The Extradition Treaty states that the documents “accompany[ing] the request for extradition, shall be received in evidence when: ... b) In the case of a request emanating from the United Mexican States, they are certified by the principle [sic] diplomatic or consular officer of the United States in Mexico.” Extradition Treaty, art. 10, § 6. The Extradition Treaty does not impose supplementary authentication requirements or any other requirements for the admissibility of documentary evidence.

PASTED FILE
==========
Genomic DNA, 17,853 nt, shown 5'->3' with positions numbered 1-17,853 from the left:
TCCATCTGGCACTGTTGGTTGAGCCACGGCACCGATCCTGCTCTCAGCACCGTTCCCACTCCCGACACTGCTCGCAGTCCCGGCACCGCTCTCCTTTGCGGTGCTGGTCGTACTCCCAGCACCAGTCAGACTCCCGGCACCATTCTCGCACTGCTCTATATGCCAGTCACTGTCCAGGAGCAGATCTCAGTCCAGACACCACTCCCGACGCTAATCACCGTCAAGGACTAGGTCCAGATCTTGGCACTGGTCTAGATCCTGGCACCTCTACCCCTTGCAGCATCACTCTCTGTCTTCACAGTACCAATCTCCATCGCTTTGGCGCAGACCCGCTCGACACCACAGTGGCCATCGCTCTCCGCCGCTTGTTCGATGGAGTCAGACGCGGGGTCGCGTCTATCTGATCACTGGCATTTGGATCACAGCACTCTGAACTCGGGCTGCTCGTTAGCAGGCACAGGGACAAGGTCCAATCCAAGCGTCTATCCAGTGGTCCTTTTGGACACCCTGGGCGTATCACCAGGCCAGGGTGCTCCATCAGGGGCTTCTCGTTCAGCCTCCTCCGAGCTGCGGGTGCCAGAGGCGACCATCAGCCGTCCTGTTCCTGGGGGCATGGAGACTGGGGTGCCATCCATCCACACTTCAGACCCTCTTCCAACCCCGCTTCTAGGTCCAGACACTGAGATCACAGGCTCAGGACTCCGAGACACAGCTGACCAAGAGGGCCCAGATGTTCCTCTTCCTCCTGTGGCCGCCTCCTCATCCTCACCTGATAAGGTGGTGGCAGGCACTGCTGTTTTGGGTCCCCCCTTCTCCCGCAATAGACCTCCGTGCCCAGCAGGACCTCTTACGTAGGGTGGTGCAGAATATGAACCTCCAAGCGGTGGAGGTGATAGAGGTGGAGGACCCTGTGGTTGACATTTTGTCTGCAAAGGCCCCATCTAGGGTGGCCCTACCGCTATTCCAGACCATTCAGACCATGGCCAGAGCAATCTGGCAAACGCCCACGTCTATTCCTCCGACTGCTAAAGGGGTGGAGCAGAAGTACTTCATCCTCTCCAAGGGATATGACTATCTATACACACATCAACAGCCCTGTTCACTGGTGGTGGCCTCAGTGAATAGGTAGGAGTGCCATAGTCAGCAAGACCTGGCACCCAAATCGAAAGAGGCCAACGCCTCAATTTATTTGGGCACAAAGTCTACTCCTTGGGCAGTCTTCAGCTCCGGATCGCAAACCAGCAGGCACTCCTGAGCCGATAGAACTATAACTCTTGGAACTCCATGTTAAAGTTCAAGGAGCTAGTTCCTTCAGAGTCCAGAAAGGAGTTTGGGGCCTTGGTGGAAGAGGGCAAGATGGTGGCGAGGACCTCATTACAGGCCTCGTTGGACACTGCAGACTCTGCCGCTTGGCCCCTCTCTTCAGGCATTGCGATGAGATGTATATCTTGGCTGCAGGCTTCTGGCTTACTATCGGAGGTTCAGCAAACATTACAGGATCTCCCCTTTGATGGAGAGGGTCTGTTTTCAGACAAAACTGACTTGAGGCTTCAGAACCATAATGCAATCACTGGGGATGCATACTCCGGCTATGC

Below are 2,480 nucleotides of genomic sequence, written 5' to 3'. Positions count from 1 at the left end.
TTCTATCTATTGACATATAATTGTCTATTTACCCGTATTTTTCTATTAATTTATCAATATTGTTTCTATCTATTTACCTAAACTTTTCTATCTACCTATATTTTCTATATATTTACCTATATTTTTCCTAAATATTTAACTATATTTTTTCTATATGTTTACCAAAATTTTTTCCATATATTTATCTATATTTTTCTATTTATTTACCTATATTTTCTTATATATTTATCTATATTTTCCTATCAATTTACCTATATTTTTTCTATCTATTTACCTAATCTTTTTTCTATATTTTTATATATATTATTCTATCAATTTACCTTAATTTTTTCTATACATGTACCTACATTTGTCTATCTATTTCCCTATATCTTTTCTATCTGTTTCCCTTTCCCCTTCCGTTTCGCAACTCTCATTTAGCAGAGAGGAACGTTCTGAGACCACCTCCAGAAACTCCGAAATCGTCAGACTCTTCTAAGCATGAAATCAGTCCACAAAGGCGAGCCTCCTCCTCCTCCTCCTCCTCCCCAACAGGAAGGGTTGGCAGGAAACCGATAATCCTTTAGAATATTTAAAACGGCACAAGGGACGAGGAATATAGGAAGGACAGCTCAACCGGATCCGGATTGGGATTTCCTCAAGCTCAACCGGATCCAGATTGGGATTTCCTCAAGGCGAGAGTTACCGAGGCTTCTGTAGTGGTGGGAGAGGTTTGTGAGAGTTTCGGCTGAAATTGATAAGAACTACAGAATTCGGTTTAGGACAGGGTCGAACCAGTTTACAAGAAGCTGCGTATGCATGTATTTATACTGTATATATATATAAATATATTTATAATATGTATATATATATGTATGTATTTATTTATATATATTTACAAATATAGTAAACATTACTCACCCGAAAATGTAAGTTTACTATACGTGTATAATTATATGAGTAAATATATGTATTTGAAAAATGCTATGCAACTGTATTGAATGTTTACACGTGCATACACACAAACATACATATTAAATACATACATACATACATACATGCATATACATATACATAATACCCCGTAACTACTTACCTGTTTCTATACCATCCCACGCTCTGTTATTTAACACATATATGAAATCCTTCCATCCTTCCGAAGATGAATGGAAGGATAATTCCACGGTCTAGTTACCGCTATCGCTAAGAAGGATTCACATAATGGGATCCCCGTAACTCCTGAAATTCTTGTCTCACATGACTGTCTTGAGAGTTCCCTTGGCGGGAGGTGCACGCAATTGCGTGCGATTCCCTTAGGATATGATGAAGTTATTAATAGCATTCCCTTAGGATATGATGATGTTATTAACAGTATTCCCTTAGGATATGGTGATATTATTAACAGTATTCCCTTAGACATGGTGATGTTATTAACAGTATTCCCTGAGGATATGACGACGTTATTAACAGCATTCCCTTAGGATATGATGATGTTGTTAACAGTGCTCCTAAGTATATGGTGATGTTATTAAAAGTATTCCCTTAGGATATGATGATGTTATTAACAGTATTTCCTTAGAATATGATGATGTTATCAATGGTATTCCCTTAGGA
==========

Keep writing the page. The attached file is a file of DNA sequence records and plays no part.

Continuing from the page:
The Federal Rules of Evidence do not apply in extradition hearings. Then v. Melendez, 92 F.3d 851, 855 (9th Cir.1996). Therefore, hearsay evidence is admissible, as are unsigned translations of a witness' statements and unsworn statements of absent witnesses, provided the evidence is properly authenticated and-as is true in this case-the governing extradition treaty does not ...